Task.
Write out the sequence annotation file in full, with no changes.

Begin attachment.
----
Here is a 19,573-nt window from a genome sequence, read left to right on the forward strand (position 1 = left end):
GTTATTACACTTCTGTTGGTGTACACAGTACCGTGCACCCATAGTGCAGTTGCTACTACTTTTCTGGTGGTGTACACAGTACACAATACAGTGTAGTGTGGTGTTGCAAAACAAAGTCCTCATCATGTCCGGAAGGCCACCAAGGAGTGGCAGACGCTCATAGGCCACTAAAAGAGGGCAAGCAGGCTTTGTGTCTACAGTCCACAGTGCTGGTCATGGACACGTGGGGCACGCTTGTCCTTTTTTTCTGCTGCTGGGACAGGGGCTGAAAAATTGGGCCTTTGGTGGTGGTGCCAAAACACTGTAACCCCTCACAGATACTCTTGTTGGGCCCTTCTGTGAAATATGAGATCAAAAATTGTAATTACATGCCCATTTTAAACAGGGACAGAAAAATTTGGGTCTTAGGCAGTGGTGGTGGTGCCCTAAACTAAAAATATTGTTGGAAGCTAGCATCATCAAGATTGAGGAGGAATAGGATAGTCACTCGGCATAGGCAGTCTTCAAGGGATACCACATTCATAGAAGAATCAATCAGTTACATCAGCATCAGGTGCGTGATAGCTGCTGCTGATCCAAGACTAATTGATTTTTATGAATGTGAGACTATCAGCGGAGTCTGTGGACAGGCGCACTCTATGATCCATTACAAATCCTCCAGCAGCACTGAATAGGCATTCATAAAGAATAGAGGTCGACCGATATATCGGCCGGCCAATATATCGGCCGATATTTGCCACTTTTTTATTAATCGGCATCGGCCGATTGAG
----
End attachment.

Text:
Here is a 19,573-nt window from a genome sequence, read left to right on the forward strand (position 1 = left end):
GTTATTACACTTCTGTTGGTGTACACAGTACCGTGCACCCATAGTGCAGTTGCTACTACTTTTCTGGTGGTGTACACAGTACACAATACAGTGTAGTGTGGTGTTGCAAAACAAAGTCCTCATCATGTCCGGAAGGCCACCAAGGAGTGGCAGACGCTCATAGGCCACTAAAAGAGGGCAAGCAGGCTTTGTGTCTACAGTCCACAGTGCTGGTCATGGACACGTGGGGCACGCTTGTCCTTTTTTTCTGCTGCTGGGACAGGGGCTGAAAAATTGGGCCTTTGGTGGTGGTGCCAAAACACTGTAACCCCTCACAGATACTCTTGTTGGGCCCTTCTGTGAAATATGAGATCAAAAATTGTAATTACATGCCCATTTTAAACAGGGACAGAAAAATTTGGGTCTTAGGCAGTGGTGGTGGTGCCCTAAACTAAAAATATTGTTGGAAGCTAGCATCATCAAGATTGAGGAGGAATAGGATAGTCACTCGGCATAGGCAGTCTTCAAGGGATACCACATTCATAGAAGAATCAATCAGTTACATCAGCATCAGGTGCGTGATAGCTGCTGCTGATCCAAGACTAATTGATTTTTATGAATGTGAGACTATCAGCGGAGTCTGTGGACAGGCGCACTCTATGATCCATTACAAATCCTCCAGCAGCACTGAATAGGCATTCATAAAGAATAGAGGTCGACCGATATATCGGCCGGCCAATATATCGGCCGATATTTGCCACTTTTTTATTAATCGGCATCGGCCGATTGAG